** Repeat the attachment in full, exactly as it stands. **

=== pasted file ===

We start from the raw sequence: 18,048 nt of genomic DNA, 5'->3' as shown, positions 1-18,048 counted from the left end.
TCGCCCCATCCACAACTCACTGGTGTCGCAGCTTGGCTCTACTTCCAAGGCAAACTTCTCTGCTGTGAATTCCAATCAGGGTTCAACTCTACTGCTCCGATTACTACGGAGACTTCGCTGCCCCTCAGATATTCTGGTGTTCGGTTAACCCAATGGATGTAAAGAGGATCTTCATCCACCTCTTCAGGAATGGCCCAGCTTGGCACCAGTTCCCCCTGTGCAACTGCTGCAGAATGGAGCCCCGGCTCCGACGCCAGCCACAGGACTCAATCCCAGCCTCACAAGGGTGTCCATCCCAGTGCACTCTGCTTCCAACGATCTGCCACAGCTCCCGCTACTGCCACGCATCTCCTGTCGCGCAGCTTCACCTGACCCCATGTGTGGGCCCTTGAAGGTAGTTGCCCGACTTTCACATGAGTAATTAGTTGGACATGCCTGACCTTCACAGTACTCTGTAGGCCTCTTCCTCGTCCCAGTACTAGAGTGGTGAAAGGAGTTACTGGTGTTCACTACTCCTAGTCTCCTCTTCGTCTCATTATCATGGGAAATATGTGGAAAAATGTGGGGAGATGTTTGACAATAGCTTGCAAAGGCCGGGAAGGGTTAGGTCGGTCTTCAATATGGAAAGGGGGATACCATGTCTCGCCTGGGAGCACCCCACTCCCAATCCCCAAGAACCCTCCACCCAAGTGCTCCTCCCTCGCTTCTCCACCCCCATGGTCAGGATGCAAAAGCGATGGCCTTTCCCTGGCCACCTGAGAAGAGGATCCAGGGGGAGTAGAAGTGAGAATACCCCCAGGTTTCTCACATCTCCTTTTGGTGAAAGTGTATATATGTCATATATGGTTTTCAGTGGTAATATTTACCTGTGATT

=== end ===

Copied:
We start from the raw sequence: 18,048 nt of genomic DNA, 5'->3' as shown, positions 1-18,048 counted from the left end.
TCGCCCCATCCACAACTCACTGGTGTCGCAGCTTGGCTCTACTTCCAAGGCAAACTTCTCTGCTGTGAATTCCAATCAGGGTTCAACTCTACTGCTCCGATTACTACGGAGACTTCGCTGCCCCTCAGATATTCTGGTGTTCGGTTAACCCAATGGATGTAAAGAGGATCTTCATCCACCTCTTCAGGAATGGCCCAGCTTGGCACCAGTTCCCCCTGTGCAACTGCTGCAGAATGGAGCCCCGGCTCCGACGCCAGCCACAGGACTCAATCCCAGCCTCACAAGGGTGTCCATCCCAGTGCACTCTGCTTCCAACGATCTGCCACAGCTCCCGCTACTGCCACGCATCTCCTGTCGCGCAGCTTCACCTGACCCCATGTGTGGGCCCTTGAAGGTAGTTGCCCGACTTTCACATGAGTAATTAGTTGGACATGCCTGACCTTCACAGTACTCTGTAGGCCTCTTCCTCGTCCCAGTACTAGAGTGGTGAAAGGAGTTACTGGTGTTCACTACTCCTAGTCTCCTCTTCGTCTCATTATCATGGGAAATATGTGGAAAAATGTGGGGAGATGTTTGACAATAGCTTGCAAAGGCCGGGAAGGGTTAGGTCGGTCTTCAATATGGAAAGGGGGATACCATGTCTCGCCTGGGAGCACCCCACTCCCAATCCCCAAGAACCCTCCACCCAAGTGCTCCTCCCTCGCTTCTCCACCCCCATGGTCAGGATGCAAAAGCGATGGCCTTTCCCTGGCCACCTGAGAAGAGGATCCAGGGGGAGTAGAAGTGAGAATACCCCCAGGTTTCTCACATCTCCTTTTGGTGAAAGTGTATATATGTCATATATGGTTTTCAGTGGTAATATTTACCTGTGATT